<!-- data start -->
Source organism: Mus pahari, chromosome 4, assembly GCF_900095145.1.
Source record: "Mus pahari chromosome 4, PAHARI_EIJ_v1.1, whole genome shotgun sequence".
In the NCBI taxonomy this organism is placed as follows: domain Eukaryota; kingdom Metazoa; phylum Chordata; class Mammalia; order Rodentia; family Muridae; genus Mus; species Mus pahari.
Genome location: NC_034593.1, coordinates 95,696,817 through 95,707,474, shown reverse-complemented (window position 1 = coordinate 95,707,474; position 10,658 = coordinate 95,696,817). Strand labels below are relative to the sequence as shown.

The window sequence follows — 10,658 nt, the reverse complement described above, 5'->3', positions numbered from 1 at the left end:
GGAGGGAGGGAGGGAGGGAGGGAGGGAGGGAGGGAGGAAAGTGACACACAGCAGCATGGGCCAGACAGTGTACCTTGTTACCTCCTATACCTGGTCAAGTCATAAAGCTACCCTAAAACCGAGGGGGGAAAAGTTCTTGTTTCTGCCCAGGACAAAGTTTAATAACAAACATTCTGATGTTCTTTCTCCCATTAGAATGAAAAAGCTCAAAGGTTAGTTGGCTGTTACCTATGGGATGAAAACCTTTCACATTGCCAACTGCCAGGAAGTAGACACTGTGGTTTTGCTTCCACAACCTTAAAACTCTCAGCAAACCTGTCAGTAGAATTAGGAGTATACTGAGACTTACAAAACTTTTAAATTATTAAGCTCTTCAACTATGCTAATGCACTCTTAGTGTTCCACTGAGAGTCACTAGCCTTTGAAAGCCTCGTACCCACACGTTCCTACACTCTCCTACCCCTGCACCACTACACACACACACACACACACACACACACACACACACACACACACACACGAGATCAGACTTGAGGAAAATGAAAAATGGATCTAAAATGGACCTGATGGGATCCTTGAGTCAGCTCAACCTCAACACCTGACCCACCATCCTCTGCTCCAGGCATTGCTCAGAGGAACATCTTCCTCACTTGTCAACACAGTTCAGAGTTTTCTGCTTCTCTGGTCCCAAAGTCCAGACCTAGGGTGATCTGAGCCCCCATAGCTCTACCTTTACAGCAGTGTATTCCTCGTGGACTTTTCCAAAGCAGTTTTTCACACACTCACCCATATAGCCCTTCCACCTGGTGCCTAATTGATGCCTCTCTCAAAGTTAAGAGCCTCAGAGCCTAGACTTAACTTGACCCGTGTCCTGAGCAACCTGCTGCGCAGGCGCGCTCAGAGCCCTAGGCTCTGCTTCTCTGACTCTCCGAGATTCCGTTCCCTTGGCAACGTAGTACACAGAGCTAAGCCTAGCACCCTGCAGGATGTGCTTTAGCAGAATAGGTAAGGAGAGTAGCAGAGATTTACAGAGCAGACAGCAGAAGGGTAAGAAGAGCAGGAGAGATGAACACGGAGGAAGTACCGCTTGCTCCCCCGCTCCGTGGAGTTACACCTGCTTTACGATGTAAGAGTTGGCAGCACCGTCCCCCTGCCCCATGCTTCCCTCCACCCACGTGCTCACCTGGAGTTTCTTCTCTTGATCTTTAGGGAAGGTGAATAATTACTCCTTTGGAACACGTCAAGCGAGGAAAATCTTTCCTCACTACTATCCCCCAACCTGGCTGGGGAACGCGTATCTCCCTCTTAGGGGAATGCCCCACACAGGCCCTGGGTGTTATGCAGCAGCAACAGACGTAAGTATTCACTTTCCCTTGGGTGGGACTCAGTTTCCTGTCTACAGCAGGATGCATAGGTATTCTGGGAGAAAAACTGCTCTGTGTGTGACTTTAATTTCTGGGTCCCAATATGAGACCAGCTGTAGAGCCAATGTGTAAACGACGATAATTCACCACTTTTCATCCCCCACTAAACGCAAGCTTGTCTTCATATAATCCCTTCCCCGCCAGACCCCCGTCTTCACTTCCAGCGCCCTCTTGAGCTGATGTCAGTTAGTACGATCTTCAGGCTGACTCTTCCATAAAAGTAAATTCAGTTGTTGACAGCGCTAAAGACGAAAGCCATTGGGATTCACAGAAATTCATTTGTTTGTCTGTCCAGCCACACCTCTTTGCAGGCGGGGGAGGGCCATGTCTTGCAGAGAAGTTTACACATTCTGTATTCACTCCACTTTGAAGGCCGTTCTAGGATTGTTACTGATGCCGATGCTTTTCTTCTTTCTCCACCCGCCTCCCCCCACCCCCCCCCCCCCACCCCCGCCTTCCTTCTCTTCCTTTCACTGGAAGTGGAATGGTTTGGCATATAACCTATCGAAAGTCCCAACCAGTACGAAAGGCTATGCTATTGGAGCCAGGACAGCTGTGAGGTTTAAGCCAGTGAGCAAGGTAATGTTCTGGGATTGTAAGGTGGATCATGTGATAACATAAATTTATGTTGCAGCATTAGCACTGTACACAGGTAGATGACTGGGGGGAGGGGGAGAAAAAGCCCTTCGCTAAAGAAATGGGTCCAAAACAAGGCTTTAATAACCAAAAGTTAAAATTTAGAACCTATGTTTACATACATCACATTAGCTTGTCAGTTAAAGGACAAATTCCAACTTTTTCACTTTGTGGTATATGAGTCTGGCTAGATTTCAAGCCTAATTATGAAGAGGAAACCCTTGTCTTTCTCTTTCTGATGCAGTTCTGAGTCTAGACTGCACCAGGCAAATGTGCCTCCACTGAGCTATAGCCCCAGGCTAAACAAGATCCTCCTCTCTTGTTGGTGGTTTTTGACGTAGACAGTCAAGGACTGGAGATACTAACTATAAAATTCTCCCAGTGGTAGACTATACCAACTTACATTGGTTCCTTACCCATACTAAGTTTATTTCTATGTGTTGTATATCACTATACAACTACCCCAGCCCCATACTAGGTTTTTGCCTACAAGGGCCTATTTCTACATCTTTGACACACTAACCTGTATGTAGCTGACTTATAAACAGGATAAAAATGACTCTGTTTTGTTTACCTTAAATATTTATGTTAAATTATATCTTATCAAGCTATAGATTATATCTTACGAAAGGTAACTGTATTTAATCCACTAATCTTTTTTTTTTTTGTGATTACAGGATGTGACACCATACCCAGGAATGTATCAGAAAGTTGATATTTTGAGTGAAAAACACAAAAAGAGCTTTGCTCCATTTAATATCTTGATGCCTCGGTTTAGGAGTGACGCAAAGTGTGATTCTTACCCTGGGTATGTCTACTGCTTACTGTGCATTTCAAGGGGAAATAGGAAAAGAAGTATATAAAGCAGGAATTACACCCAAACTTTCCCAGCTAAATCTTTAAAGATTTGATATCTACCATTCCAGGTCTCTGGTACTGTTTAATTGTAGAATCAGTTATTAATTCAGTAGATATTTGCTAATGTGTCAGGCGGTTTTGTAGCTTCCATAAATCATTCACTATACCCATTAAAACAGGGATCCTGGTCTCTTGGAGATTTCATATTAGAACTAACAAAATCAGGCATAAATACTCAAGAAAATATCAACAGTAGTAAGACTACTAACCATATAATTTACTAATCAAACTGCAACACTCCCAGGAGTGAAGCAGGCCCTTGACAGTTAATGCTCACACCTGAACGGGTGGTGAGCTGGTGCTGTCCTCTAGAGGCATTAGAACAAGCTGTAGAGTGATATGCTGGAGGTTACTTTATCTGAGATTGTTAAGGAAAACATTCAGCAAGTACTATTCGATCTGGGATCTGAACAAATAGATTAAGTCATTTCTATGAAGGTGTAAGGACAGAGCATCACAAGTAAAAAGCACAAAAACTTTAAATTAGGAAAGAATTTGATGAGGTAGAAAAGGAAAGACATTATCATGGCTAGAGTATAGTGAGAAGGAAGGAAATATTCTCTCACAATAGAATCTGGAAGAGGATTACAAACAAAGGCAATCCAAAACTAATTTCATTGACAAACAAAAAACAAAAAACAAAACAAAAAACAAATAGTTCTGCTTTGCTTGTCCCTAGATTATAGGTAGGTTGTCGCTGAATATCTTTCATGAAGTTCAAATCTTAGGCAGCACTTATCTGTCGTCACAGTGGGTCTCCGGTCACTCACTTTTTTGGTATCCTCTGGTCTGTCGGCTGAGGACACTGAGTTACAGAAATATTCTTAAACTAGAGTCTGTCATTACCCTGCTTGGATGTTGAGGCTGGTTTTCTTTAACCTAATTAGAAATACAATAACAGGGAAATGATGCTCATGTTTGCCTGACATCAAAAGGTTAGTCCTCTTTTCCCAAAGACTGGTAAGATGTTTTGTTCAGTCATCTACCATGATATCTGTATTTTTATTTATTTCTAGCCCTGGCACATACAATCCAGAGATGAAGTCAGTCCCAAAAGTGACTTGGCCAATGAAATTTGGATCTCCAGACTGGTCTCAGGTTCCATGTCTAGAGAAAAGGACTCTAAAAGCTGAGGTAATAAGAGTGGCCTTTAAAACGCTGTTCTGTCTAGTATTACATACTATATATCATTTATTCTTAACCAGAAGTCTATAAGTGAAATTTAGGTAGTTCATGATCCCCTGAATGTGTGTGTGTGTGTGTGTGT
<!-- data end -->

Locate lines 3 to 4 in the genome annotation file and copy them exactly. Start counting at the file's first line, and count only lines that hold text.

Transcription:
In the NCBI taxonomy this organism is placed as follows: domain Eukaryota; kingdom Metazoa; phylum Chordata; class Mammalia; order Rodentia; family Muridae; genus Mus; species Mus pahari.
Genome location: NC_034593.1, coordinates 95,696,817 through 95,707,474, shown reverse-complemented (window position 1 = coordinate 95,707,474; position 10,658 = coordinate 95,696,817). Strand labels below are relative to the sequence as shown.